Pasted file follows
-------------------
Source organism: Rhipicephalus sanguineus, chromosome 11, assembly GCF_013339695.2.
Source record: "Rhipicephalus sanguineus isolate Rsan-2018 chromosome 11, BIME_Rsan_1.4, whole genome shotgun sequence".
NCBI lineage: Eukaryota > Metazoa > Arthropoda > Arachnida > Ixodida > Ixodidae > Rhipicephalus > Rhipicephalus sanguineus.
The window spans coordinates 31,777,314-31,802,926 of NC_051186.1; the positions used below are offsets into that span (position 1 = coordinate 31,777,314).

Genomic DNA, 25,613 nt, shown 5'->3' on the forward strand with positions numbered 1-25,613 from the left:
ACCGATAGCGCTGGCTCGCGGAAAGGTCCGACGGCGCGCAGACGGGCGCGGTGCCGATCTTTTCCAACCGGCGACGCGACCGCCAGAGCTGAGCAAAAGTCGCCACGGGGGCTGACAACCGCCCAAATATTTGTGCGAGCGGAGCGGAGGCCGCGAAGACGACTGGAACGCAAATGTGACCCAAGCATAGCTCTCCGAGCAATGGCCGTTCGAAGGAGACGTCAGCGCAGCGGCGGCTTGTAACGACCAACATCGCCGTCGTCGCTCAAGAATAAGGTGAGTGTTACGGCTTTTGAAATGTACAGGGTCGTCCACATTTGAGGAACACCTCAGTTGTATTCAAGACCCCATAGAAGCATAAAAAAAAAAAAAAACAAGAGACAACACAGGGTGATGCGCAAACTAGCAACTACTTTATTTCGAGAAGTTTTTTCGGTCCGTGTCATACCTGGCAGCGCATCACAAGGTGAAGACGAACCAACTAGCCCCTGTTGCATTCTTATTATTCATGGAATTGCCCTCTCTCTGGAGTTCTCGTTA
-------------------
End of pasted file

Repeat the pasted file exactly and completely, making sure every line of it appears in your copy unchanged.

Source organism: Rhipicephalus sanguineus, chromosome 11, assembly GCF_013339695.2.
Source record: "Rhipicephalus sanguineus isolate Rsan-2018 chromosome 11, BIME_Rsan_1.4, whole genome shotgun sequence".
NCBI lineage: Eukaryota > Metazoa > Arthropoda > Arachnida > Ixodida > Ixodidae > Rhipicephalus > Rhipicephalus sanguineus.
The window spans coordinates 31,777,314-31,802,926 of NC_051186.1; the positions used below are offsets into that span (position 1 = coordinate 31,777,314).

Genomic DNA, 25,613 nt, shown 5'->3' on the forward strand with positions numbered 1-25,613 from the left:
ACCGATAGCGCTGGCTCGCGGAAAGGTCCGACGGCGCGCAGACGGGCGCGGTGCCGATCTTTTCCAACCGGCGACGCGACCGCCAGAGCTGAGCAAAAGTCGCCACGGGGGCTGACAACCGCCCAAATATTTGTGCGAGCGGAGCGGAGGCCGCGAAGACGACTGGAACGCAAATGTGACCCAAGCATAGCTCTCCGAGCAATGGCCGTTCGAAGGAGACGTCAGCGCAGCGGCGGCTTGTAACGACCAACATCGCCGTCGTCGCTCAAGAATAAGGTGAGTGTTACGGCTTTTGAAATGTACAGGGTCGTCCACATTTGAGGAACACCTCAGTTGTATTCAAGACCCCATAGAAGCATAAAAAAAAAAAAAAACAAGAGACAACACAGGGTGATGCGCAAACTAGCAACTACTTTATTTCGAGAAGTTTTTTCGGTCCGTGTCATACCTGGCAGCGCATCACAAGGTGAAGACGAACCAACTAGCCCCTGTTGCATTCTTATTATTCATGGAATTGCCCTCTCTCTGGAGTTCTCGTTA